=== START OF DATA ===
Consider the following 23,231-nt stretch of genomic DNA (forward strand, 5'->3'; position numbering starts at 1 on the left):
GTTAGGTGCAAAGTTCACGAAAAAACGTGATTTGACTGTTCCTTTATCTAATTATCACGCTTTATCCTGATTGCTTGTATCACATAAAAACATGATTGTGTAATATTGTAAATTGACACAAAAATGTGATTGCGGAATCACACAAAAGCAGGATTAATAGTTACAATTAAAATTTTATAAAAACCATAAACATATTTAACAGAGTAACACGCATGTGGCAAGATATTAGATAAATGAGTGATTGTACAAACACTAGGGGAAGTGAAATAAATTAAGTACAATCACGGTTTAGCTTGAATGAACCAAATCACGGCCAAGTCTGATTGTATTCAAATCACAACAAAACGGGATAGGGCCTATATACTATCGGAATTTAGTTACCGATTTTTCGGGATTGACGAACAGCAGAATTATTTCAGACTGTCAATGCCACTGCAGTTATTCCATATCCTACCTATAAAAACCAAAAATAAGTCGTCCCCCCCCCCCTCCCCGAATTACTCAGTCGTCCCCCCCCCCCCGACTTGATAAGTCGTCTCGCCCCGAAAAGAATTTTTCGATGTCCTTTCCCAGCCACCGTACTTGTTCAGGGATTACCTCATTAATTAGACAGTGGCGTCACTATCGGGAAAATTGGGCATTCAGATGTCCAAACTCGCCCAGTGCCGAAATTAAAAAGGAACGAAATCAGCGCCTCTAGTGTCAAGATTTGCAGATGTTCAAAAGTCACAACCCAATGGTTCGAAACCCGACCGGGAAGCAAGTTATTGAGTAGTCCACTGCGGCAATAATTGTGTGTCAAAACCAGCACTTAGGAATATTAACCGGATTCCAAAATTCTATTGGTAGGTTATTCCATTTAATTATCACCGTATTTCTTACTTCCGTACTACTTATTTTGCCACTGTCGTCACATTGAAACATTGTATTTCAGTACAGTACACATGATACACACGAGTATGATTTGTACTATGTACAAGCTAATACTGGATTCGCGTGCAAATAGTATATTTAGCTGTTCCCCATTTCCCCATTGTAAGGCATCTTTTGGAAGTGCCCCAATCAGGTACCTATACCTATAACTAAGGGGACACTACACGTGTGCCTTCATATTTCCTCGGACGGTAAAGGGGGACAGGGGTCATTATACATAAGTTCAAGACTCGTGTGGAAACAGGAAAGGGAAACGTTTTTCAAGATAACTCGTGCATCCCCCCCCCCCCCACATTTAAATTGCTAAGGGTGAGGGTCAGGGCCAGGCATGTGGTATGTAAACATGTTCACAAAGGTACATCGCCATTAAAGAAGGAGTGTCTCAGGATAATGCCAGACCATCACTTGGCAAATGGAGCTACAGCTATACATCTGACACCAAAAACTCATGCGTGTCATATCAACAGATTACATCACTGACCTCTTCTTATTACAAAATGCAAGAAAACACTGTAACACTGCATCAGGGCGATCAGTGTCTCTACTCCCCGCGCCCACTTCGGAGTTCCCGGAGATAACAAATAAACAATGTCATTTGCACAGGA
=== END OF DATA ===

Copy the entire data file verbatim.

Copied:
Consider the following 23,231-nt stretch of genomic DNA (forward strand, 5'->3'; position numbering starts at 1 on the left):
GTTAGGTGCAAAGTTCACGAAAAAACGTGATTTGACTGTTCCTTTATCTAATTATCACGCTTTATCCTGATTGCTTGTATCACATAAAAACATGATTGTGTAATATTGTAAATTGACACAAAAATGTGATTGCGGAATCACACAAAAGCAGGATTAATAGTTACAATTAAAATTTTATAAAAACCATAAACATATTTAACAGAGTAACACGCATGTGGCAAGATATTAGATAAATGAGTGATTGTACAAACACTAGGGGAAGTGAAATAAATTAAGTACAATCACGGTTTAGCTTGAATGAACCAAATCACGGCCAAGTCTGATTGTATTCAAATCACAACAAAACGGGATAGGGCCTATATACTATCGGAATTTAGTTACCGATTTTTCGGGATTGACGAACAGCAGAATTATTTCAGACTGTCAATGCCACTGCAGTTATTCCATATCCTACCTATAAAAACCAAAAATAAGTCGTCCCCCCCCCCCTCCCCGAATTACTCAGTCGTCCCCCCCCCCCCGACTTGATAAGTCGTCTCGCCCCGAAAAGAATTTTTCGATGTCCTTTCCCAGCCACCGTACTTGTTCAGGGATTACCTCATTAATTAGACAGTGGCGTCACTATCGGGAAAATTGGGCATTCAGATGTCCAAACTCGCCCAGTGCCGAAATTAAAAAGGAACGAAATCAGCGCCTCTAGTGTCAAGATTTGCAGATGTTCAAAAGTCACAACCCAATGGTTCGAAACCCGACCGGGAAGCAAGTTATTGAGTAGTCCACTGCGGCAATAATTGTGTGTCAAAACCAGCACTTAGGAATATTAACCGGATTCCAAAATTCTATTGGTAGGTTATTCCATTTAATTATCACCGTATTTCTTACTTCCGTACTACTTATTTTGCCACTGTCGTCACATTGAAACATTGTATTTCAGTACAGTACACATGATACACACGAGTATGATTTGTACTATGTACAAGCTAATACTGGATTCGCGTGCAAATAGTATATTTAGCTGTTCCCCATTTCCCCATTGTAAGGCATCTTTTGGAAGTGCCCCAATCAGGTACCTATACCTATAACTAAGGGGACACTACACGTGTGCCTTCATATTTCCTCGGACGGTAAAGGGGGACAGGGGTCATTATACATAAGTTCAAGACTCGTGTGGAAACAGGAAAGGGAAACGTTTTTCAAGATAACTCGTGCATCCCCCCCCCCCCCACATTTAAATTGCTAAGGGTGAGGGTCAGGGCCAGGCATGTGGTATGTAAACATGTTCACAAAGGTACATCGCCATTAAAGAAGGAGTGTCTCAGGATAATGCCAGACCATCACTTGGCAAATGGAGCTACAGCTATACATCTGACACCAAAAACTCATGCGTGTCATATCAACAGATTACATCACTGACCTCTTCTTATTACAAAATGCAAGAAAACACTGTAACACTGCATCAGGGCGATCAGTGTCTCTACTCCCCGCGCCCACTTCGGAGTTCCCGGAGATAACAAATAAACAATGTCATTTGCACAGGA